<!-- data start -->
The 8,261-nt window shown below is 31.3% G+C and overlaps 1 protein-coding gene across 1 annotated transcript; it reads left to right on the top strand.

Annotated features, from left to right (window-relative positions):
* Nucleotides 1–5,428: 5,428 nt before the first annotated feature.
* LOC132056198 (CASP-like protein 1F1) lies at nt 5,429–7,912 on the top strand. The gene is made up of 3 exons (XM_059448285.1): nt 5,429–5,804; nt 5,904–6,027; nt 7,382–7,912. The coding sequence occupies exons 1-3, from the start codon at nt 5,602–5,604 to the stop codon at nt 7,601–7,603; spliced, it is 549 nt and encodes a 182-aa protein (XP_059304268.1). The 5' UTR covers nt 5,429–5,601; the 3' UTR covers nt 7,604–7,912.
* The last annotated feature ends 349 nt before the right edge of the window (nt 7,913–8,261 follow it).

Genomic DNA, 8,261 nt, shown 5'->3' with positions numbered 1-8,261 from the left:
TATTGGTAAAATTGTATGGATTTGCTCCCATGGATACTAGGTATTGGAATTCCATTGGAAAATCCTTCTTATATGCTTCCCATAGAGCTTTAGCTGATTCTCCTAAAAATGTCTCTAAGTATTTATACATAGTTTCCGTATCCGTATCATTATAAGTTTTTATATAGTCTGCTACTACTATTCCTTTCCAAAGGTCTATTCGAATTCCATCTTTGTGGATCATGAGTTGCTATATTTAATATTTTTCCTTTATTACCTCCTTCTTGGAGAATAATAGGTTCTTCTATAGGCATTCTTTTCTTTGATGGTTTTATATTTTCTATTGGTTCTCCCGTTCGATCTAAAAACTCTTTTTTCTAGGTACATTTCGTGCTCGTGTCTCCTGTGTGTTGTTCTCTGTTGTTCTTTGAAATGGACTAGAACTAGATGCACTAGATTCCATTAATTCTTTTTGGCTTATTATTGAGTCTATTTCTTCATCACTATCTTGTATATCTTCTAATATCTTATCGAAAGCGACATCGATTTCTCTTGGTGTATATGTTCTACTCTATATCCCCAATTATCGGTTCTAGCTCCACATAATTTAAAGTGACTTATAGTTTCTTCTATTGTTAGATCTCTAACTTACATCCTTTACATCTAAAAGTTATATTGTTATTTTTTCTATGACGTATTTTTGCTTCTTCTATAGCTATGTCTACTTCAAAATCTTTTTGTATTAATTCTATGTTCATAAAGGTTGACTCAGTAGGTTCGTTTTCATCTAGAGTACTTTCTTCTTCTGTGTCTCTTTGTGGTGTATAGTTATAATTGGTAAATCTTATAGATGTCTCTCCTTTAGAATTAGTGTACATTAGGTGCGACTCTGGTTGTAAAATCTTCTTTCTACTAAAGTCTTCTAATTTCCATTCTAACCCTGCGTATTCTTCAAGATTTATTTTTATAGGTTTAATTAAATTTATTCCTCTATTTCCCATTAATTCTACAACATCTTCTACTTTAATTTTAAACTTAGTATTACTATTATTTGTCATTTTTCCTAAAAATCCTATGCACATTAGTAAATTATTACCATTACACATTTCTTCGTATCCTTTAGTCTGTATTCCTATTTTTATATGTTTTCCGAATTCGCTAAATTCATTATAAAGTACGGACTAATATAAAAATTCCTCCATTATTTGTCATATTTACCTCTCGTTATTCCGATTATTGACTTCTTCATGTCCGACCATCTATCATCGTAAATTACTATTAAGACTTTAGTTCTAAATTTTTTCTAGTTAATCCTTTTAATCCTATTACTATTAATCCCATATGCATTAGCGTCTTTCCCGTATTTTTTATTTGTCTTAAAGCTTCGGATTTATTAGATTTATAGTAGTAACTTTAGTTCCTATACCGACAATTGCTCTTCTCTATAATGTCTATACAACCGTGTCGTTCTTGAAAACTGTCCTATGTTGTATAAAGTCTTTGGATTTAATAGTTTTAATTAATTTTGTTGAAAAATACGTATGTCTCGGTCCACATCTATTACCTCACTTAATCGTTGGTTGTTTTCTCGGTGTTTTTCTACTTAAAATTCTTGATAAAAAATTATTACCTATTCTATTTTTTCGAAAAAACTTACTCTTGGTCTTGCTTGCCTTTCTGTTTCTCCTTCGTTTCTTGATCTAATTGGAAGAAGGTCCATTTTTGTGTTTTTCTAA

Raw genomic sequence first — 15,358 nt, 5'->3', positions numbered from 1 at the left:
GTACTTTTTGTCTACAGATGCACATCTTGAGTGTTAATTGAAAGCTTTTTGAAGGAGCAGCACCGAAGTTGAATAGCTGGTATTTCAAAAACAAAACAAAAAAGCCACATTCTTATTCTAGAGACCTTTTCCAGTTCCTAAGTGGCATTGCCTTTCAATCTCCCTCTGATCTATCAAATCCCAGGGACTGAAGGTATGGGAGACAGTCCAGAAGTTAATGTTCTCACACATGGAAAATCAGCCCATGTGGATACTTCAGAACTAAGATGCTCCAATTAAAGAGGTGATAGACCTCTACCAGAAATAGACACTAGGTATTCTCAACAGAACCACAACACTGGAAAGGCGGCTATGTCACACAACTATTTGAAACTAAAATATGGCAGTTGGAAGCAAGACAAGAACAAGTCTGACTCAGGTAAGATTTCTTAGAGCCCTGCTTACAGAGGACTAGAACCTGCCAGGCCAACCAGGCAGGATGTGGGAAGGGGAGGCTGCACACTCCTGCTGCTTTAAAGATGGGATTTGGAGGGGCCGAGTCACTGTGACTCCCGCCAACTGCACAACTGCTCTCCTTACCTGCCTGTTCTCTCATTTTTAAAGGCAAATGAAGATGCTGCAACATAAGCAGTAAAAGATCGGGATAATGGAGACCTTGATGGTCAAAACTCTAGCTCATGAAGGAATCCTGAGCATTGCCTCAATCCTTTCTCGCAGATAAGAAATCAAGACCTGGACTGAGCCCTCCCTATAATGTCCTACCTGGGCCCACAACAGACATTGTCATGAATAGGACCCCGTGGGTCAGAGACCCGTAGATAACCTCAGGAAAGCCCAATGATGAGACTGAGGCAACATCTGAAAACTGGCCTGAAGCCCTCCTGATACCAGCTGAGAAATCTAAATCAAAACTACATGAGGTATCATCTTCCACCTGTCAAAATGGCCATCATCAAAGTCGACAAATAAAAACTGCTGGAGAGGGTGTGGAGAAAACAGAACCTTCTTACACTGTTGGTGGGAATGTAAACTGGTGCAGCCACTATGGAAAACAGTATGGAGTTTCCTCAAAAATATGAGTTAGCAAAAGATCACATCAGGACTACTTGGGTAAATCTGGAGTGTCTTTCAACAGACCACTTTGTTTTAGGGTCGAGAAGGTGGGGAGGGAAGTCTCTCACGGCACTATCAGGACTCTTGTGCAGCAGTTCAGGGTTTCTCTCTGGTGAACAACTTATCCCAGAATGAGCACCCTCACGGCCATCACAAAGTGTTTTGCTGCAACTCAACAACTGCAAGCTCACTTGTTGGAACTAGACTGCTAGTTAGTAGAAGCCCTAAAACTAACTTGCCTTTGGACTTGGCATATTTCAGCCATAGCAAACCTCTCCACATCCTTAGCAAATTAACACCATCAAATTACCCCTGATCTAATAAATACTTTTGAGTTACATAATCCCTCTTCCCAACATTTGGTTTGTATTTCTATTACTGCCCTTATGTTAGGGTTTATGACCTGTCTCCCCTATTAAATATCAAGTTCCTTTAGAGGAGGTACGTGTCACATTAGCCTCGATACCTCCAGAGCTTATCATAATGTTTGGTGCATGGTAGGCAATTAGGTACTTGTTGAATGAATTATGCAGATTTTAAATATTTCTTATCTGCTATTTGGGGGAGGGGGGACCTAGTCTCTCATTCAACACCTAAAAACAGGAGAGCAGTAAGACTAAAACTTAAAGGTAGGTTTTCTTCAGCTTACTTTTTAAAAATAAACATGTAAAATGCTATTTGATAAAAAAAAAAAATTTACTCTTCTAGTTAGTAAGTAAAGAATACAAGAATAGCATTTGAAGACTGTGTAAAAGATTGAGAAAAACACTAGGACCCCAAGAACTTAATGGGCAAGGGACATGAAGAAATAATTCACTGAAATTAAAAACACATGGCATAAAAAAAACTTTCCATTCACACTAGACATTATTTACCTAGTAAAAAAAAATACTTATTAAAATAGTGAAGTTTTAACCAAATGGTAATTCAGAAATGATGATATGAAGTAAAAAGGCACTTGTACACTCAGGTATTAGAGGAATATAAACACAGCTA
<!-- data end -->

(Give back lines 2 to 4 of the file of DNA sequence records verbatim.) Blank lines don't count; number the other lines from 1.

Annotated features, from left to right (window-relative positions):
* Nucleotides 1–5,428: 5,428 nt before the first annotated feature.
* LOC132056198 (CASP-like protein 1F1) lies at nt 5,429–7,912 on the top strand. The gene is made up of 3 exons (XM_059448285.1): nt 5,429–5,804; nt 5,904–6,027; nt 7,382–7,912. The coding sequence occupies exons 1-3, from the start codon at nt 5,602–5,604 to the stop codon at nt 7,601–7,603; spliced, it is 549 nt and encodes a 182-aa protein (XP_059304268.1). The 5' UTR covers nt 5,429–5,601; the 3' UTR covers nt 7,604–7,912.